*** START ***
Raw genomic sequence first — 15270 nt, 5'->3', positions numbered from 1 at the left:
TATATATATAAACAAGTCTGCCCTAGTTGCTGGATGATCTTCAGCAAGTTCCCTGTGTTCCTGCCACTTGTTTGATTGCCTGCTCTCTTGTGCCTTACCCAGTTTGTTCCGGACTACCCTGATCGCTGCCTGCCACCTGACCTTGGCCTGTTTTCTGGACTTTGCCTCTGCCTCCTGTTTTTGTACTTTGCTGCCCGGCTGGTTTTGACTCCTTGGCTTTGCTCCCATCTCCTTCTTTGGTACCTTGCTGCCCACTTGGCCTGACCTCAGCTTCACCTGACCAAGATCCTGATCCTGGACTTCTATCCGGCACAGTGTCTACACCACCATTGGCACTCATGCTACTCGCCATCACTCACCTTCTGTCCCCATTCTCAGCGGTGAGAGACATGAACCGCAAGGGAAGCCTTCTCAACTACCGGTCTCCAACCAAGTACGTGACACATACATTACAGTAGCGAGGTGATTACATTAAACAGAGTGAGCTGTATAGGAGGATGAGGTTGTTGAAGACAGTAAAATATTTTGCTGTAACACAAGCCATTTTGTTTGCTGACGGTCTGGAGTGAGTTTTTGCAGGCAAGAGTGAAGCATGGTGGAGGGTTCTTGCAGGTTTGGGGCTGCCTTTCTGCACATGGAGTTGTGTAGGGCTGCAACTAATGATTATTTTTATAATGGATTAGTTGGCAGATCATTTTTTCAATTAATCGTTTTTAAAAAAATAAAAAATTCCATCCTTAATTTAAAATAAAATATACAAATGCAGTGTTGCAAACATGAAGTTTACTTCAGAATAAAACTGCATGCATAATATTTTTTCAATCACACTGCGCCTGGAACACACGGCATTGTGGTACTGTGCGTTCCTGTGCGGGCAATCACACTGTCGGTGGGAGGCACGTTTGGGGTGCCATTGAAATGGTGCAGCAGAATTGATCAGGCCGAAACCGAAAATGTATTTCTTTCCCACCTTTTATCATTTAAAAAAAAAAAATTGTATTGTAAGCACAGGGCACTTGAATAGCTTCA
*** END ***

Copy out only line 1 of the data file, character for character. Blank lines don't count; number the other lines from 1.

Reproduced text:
Raw genomic sequence first — 15270 nt, 5'->3', positions numbered from 1 at the left: